Yes, there is coffee too, steaming and essential.
The afternoon spools past like an Instagram feed come to life, colorful, surprising, and steeped in sense of place. We stop at Flying Tiger (920 Broadway), a quirky Danish design store my friend saw on Instagram, where you can buy notepads shaped like Oreos, phone covers shaped like puppies, or a $5 pair of "Festival Feet," colorful, protective plastic covers for one's shoes. (I get a pencil sharpener shaped like a nose for my first-grader.) At the other end of the retail spectrum lies Totokaelo (54 Crosby St.), a high-end clothing store where the silver Acne sneakers cost $430 (you'd better invest in Festival Feet for those babies). A photo of the space by Instagrammer @mell0wfell0w has intrigued my amiga, who admires both his pictures and his clever captions. ("1. When the modern man buys shoes for his spouse, he doesn't have to ask her sister for the size …T/F?") It isn't quite my scene, but it's very NYC, and the second-floor back porch — a magical spot between brick walls, where customers may or may not be welcome — provides an unexpected oasis.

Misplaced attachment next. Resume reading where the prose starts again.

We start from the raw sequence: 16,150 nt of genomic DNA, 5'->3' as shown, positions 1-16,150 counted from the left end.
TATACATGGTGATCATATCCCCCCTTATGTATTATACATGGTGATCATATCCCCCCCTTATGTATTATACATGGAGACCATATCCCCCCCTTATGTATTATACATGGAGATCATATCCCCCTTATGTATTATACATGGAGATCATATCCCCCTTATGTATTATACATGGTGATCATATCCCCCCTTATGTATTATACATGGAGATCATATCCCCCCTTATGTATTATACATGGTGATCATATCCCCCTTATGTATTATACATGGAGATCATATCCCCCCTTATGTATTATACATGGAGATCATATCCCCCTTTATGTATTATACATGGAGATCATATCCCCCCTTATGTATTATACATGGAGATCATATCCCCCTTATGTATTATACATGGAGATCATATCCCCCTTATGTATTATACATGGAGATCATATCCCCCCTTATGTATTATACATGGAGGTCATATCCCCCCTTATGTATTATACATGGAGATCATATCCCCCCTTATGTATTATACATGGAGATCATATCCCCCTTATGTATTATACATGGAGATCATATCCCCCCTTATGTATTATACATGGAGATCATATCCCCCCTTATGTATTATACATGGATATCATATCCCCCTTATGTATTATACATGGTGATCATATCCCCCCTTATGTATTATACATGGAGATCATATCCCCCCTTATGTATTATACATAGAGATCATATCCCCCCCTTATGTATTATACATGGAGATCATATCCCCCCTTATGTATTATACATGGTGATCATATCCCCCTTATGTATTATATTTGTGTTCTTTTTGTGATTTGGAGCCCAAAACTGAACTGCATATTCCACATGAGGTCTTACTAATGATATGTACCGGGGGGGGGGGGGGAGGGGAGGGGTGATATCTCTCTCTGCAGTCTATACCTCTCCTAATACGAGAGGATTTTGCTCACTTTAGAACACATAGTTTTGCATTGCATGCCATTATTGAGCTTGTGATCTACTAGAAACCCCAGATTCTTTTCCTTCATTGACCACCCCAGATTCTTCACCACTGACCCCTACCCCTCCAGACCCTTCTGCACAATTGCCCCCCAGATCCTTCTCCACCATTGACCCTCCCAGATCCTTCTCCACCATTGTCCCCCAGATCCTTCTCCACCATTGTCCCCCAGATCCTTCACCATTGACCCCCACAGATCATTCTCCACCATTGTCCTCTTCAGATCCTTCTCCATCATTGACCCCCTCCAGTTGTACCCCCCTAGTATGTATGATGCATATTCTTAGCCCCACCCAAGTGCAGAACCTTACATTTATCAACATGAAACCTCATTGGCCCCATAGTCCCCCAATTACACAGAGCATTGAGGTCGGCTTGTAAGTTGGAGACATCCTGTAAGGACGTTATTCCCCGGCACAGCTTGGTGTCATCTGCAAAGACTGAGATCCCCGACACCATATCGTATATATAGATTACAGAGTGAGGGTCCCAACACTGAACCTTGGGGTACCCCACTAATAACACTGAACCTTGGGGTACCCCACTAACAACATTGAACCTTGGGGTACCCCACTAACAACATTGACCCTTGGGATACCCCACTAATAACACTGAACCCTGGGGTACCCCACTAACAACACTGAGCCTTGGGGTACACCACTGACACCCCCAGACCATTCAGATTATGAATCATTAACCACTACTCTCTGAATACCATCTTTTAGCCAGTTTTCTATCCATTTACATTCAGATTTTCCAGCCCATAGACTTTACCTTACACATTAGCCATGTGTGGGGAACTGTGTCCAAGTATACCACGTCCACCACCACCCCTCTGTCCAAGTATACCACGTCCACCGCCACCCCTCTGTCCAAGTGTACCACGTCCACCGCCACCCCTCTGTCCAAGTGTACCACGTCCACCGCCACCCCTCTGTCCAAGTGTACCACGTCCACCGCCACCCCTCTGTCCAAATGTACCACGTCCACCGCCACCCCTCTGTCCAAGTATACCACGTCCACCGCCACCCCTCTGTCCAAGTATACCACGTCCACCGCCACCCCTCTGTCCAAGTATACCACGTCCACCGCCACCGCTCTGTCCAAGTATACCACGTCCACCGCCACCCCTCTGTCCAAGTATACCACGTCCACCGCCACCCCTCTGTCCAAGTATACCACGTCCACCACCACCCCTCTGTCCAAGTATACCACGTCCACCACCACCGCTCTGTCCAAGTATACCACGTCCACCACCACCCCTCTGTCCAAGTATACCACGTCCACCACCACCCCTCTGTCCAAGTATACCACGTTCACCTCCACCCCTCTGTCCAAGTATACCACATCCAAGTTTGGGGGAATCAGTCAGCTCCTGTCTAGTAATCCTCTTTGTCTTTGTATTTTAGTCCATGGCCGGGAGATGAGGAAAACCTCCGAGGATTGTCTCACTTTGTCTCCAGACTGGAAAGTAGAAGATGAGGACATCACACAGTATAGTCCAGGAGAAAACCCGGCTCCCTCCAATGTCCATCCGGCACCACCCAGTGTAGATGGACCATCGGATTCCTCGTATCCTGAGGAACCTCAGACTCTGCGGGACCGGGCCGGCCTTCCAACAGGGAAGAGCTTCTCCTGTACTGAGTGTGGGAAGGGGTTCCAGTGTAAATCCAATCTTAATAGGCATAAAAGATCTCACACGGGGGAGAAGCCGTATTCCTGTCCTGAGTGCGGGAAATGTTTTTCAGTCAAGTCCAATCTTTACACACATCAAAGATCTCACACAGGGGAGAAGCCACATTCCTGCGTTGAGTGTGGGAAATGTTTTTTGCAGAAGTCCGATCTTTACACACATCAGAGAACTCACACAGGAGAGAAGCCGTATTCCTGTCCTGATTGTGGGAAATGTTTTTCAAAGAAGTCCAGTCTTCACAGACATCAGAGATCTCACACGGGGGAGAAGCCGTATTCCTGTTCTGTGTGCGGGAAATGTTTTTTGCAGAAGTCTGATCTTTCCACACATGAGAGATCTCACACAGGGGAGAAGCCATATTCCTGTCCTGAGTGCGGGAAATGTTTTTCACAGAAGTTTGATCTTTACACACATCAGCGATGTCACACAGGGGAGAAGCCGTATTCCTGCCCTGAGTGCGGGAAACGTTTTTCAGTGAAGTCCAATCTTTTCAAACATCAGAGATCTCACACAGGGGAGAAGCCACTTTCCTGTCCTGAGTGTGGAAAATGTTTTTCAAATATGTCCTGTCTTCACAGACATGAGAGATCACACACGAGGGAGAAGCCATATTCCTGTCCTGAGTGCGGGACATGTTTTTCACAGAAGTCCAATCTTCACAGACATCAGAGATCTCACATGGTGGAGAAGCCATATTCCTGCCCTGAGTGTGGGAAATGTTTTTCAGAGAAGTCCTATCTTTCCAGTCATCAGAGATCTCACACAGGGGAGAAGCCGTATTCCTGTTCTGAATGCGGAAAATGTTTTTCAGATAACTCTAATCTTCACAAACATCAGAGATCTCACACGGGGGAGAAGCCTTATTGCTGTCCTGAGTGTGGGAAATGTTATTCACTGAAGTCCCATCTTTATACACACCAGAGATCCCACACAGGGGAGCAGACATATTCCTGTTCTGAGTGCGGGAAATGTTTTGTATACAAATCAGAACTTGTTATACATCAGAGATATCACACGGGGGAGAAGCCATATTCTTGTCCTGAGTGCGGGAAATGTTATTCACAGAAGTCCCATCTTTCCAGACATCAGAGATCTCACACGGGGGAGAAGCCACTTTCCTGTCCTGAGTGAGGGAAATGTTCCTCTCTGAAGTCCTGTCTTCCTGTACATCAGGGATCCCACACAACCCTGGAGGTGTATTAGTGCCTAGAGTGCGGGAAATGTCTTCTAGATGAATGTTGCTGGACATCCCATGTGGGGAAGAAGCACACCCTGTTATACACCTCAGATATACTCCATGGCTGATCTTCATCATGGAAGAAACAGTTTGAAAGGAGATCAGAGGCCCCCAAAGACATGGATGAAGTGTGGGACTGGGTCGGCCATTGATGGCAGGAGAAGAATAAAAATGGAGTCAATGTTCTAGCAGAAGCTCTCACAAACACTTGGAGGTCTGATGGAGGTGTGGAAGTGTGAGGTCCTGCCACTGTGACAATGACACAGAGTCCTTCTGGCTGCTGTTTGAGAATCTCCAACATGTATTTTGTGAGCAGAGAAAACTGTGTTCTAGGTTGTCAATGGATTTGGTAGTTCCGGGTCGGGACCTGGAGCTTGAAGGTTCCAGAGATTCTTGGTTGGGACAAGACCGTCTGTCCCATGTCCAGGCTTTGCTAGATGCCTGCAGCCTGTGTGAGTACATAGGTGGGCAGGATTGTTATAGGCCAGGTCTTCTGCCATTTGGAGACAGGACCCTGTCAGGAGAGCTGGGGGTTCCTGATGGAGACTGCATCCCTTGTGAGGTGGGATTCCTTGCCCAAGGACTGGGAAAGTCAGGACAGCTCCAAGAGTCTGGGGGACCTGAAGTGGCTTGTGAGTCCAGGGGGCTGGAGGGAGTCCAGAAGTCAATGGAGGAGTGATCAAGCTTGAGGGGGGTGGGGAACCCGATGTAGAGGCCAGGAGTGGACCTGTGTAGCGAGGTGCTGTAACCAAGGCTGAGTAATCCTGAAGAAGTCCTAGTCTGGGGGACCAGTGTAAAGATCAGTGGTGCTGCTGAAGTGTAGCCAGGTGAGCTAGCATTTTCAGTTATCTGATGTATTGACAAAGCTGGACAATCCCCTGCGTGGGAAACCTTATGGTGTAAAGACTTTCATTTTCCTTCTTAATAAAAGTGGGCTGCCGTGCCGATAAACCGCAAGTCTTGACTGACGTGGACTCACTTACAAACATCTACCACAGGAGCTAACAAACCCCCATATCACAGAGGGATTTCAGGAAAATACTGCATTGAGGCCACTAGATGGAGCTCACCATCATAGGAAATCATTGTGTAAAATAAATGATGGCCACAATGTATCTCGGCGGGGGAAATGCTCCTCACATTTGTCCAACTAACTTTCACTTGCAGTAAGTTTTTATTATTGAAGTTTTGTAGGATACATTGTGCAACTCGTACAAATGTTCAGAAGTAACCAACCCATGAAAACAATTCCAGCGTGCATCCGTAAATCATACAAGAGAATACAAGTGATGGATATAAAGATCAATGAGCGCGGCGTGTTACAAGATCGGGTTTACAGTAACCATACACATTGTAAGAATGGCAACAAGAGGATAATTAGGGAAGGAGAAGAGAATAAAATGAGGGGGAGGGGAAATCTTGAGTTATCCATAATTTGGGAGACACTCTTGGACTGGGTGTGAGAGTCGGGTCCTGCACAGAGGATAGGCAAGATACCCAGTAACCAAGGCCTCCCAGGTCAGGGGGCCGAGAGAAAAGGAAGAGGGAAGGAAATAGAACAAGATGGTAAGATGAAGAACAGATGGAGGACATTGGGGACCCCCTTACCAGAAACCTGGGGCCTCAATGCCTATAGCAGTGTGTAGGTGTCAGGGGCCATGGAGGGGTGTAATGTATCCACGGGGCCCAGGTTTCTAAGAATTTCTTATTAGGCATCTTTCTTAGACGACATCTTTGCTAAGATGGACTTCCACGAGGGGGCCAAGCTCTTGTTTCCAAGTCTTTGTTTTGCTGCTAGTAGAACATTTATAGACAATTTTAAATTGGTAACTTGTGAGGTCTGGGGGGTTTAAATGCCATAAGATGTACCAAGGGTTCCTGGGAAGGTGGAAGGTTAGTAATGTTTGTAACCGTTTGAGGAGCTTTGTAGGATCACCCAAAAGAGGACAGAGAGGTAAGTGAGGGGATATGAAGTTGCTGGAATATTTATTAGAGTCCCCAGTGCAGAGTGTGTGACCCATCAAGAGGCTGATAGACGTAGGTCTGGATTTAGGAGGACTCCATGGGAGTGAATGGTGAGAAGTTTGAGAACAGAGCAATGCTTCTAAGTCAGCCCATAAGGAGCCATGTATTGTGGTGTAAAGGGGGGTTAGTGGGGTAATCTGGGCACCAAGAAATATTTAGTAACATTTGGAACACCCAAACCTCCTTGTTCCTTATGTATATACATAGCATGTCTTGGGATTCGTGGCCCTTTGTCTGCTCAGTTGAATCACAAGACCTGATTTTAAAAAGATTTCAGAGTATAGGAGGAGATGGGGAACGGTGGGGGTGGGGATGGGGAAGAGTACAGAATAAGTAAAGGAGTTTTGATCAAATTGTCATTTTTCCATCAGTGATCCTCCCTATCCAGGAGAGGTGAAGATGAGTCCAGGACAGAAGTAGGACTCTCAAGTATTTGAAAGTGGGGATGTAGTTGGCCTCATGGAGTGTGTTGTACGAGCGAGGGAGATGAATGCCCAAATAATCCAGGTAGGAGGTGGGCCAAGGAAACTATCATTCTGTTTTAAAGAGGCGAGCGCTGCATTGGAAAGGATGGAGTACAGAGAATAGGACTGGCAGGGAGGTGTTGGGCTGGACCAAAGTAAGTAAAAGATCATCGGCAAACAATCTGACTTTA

By Sunday morning I'm ready to take the lead. I tap my Instagram app when I wake up and search for a gallery to visit; minutes later, scrolling through the feed from @newyorkermag, I am smitten with a photograph by Yola Monakhov Stockton, a Northampton-based photographer. Her show, "The Nature of Imitation," is still on view; amazingly, it's just four blocks away. I'm halfway out of bed when I remember New York galleries — in their endless quest to accommodate the working public — rarely bother opening on Sundays. I check, and sure enough, the gallery is closed. I feel a pang of loss, and vow to see her photos someday.
But Instagram's most defining quality is its endlessly refreshing feed: there are always more photographs to see. Another image pops out at me, of a bold abstract painting from a show with the captivating title "Dance the Orange." It's at the Studio Museum in Harlem (144 W. 125th St.) — somewhere we never planned on going, but right on our way as we head north toward home.
Stanley Whitney’s paintings are exuberant, jewel-like grids of color, glowing mango, tangerine, persimmon, goldenrod. The pleasure they provide is visceral, and there’s another jolt of wonder in the way we found them: stepping though a tiny, brilliant picture on our iPhone, a traveler’s trusty insta-portal to another world.
‘And there he was, giving this speech at Harvard, telling the students they need to go out and use their gifts and their education to make the world a better place.’ Near the end of the speech, an exuberant student shouted: "Give us a poem!" Ali paused. The crowd quieted. Then he gestured towards himself, and then to the crowd, and said “Me.We.”